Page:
bly offers us a sampling of great poetry - I adore rainer maria rilke - but goes on to bash anything that doesn’t fit into his horrible theory (being bold enough to include an entire chapter dismissing the new york school and frank o’hara, who was a genius). this entire book is nothing more than a pompous justification of why his taste is superior. that’s not all! only one woman’s work is included. one. he also atrociously explains how women’s brains are fundamentally different than men’s, there bly offers us a sampling of great poetry - I adore rainer maria rilke - but goes on to bash anything that doesn’t fit into his horrible theory (being bold enough to include an entire chapter dismissing the new york school and frank o’hara, who was a genius). this entire book is nothing more than a pompous justification of why his taste is superior. that’s not all! only one woman’s work is included. one. he also atrociously explains how women’s brains are fundamentally different than men’s, therefore making it harder for us to write “poetry that leaps.” this is one of the most sexist, pretentious things I’ve ever read, and I absolutely hated it. do yourself a favor and read ben lerner’s incredible “the hatred of poetry” instead.

  8. 4 out of 5

    Jon Stout

    This is one book that I didn’t understand at all, and yet I enjoyed. Robert Bly argues that the best poetry makes leaps from one unconscious idea to another, and from unconscious to conscious, by means of association. I believe him, and yet when I read the many poems he uses as examples, I have no idea where the leaps are. I see gaps and strange juxtapositions, but I don’t see the connections. Maybe that proves that the leaps are unconscious. I like the way that Bly throws out speculative ideas w This is one book that I didn’t understand at all, and yet I enjoyed. Robert Bly argues that the best poetry makes leaps from one unconscious idea to another, and from unconscious to conscious, by means of association. I believe him, and yet when I read the many poems he uses as examples, I have no idea where the leaps are. I see gaps and strange juxtapositions, but I don’t see the connections. Maybe that proves that the leaps are unconscious. I like the way that Bly throws out speculative ideas with great authority, as though he, as a poet, can see things that other people can’t. I can hear his laconic voice when he makes his pronouncements. For example, he takes the germ of an idea from a scientific source, and says that there are really three brains: the reptilian brain, the mammalian brain, and the spiritual brain, and then he goes on to identify their work in different poems. Bly has the courage to conceive of things in entirely new ways, as a poet, and who cares if they are intellectually or scientifically sound? That will come later. What’s important is to see things as though for the very first time.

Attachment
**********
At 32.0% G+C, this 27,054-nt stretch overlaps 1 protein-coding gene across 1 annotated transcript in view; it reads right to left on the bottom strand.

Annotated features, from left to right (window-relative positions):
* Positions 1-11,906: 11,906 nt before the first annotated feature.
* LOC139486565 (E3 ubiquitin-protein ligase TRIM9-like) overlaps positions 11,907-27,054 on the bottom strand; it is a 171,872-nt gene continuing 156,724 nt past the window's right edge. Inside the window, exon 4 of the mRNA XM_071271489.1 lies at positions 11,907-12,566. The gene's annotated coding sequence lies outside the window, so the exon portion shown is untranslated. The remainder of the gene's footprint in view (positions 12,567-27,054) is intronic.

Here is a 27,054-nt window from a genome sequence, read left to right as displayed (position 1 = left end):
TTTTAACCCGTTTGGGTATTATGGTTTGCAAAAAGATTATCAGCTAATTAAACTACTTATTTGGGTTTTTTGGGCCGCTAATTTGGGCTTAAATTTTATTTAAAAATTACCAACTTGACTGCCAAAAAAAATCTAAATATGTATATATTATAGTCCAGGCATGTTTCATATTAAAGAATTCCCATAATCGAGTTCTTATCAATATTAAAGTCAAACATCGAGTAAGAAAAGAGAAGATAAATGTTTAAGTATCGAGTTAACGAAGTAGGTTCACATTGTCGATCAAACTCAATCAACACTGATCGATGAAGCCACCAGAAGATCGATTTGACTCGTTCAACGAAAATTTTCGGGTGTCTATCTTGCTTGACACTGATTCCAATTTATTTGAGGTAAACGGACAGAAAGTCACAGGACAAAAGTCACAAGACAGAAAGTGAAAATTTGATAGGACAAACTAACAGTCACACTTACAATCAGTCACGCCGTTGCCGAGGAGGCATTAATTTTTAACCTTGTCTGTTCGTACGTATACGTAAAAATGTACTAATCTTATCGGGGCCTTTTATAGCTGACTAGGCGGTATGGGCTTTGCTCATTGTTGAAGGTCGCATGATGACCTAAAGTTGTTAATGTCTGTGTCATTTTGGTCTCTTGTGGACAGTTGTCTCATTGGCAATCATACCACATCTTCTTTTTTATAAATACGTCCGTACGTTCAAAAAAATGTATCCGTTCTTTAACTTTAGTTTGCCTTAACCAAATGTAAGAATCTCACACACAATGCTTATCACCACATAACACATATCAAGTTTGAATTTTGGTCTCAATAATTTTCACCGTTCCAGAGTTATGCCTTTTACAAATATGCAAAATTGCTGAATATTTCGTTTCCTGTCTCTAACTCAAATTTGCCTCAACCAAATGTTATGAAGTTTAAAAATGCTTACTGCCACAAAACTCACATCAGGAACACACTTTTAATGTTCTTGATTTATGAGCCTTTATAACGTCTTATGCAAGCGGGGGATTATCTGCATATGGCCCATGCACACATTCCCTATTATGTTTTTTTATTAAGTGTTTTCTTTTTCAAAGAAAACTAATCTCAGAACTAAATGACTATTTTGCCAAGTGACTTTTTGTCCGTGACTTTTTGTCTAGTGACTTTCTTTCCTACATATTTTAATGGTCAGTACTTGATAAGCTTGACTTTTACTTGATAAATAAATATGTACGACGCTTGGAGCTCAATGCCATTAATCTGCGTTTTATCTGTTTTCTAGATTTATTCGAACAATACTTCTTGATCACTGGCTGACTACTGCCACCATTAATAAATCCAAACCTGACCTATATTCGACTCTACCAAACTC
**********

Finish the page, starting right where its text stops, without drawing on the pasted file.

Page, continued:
9. 5 out of 5

    John

    This was my introduction, many years ago now, to looking at poetry in a different way. It feels a bit dated now, but so do I, most days.

  10. 5 out of 5

    Noble

    D: this makes no sense! everything i thought i knew about poetry has been blown up in my face.

  11. 5 out of 5

    Rauan

    crazy bull-headed and brilliant

  12. 4 out of 5

    Mejix

    I looooove Bly but sometimes these grand generalizations in his essays are a bit much. I'm all for leaping but this type of excessive imagery in poetry... most of the times it just feels so gratuitous.

  13. 5 out of 5

    Lisa Folkmire

    Definitely dug 80% of Bly's theories.

  14. 5 out of 5

    Ken Brock

    While a bit dated, I will be reading and rereading this short text for years.

  15. 5 out of 5

    Nicola

    A wonderful, bite-size (as in edible and, yes, sound-worthy/quote-worthy) book. I found Bly's basic premise that poetry is a product of both the unconscious and conscious mind very provocative. It made me re-see some of my favorite poets and my own work. Though it's true that the translations are uneven and Bly makes unqualified pronouncements at times, I loved the international range of this collection and the flash and teeth of Bly's opinionated wit. It's also wonderful to trace the inception A wonderful, bite-size (as in edible and, yes, sound-worthy/quote-worthy) book. I found Bly's basic premise that poetry is a product of both the unconscious and conscious mind very provocative. It made me re-see some of my favorite poets and my own work. Though it's true that the translations are uneven and Bly makes unqualified pronouncements at times, I loved the international range of this collection and the flash and teeth of Bly's opinionated wit. It's also wonderful to trace the inception of Spanish surrealism (among other surrealisms) into American poetry; you can see how much influence this strain will have on later poets (post-New York School: whom Bly calls "hoppers" (versus "leapers")): Mark Strand, Charles Simic (Serbian-American, okay), James Tate, to name a few.